Consolidating 2 years of solo work, Hard To Please is the debut album by Canadian polymath Sally Dige. First coming to prominence in the synth-wave scene with an elusive, meta-persona in a blur of homemade costumes, Dige’s world has grown to encompass visual art, theatre and design elements. Most surprising on her long-awaited debut however is the occasional removal of the various masks and characters Dige has played to date, revealing something more tangible and fragile underneath.
Hard To Please still revels in a darkly thrilling, Italo-disco pop music, awash with dry ice and hidden in shadow, most personified on the instant classic Immaculate Deception. However, on the long, nocturnal walk home Dige begins to sing of loneliness, being lost, the transience of our relationships. Attention to detail is paramount. On the title-track the crisp early-80s, swooning bass line duets with Dige’s desperate plea to a lover fading into the distance, a presence lamented with even more pathos on the towering, early-4AD-esque, slow-burner Your Girl. It’s a new fragility that effortlessly manages to convey a luxurious, inescapable sensuality at the same time.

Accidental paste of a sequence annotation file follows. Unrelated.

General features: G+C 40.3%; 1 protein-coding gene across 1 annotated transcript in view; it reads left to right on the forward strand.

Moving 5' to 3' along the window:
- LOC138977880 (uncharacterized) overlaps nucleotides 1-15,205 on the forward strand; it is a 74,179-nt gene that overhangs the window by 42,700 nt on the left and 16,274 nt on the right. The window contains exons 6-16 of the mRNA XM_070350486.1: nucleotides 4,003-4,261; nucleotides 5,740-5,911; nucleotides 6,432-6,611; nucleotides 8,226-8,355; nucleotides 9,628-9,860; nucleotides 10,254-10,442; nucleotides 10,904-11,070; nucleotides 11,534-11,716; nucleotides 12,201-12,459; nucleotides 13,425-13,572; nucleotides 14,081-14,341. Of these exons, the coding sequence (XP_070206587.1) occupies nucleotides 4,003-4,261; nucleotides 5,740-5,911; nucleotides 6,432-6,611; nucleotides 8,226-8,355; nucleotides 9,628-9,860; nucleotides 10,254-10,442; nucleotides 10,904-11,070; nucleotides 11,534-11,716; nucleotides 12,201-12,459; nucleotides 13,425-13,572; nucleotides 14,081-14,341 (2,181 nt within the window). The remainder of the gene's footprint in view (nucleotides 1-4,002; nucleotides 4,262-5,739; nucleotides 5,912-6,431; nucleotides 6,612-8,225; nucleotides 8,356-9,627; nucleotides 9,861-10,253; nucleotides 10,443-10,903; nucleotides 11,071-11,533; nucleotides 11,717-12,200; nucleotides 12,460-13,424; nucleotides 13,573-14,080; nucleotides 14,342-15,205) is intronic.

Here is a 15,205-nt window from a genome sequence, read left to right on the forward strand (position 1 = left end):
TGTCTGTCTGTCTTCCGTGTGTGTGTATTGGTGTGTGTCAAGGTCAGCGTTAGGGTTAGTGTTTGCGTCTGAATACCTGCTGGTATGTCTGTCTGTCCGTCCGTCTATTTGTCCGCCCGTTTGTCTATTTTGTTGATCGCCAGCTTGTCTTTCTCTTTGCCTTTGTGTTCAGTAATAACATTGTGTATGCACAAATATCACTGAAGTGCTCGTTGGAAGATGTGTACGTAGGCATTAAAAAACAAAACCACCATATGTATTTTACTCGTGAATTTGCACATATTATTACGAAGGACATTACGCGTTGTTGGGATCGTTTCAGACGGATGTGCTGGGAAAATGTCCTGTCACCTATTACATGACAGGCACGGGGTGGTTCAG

Indeed, Hard To Please portrays a clear narrative, with electronic body movers like Doppelganger portraying an out-of control, self-obsessed persona at the beginning of the record, like Liasons Dangereuses fronted by early Madonna. Breaking down into the foggy murk, the more hopelessly romantic album closers A Certain Beauty and Dance Of Delusion burn a ghostly image into the listener’s mind, as Dige, or someone like her, over Cure-like swooning reverberations entreaties the powers that be to let her dance. Dige never fully reveals her hand, but the game is worth playing endlessly.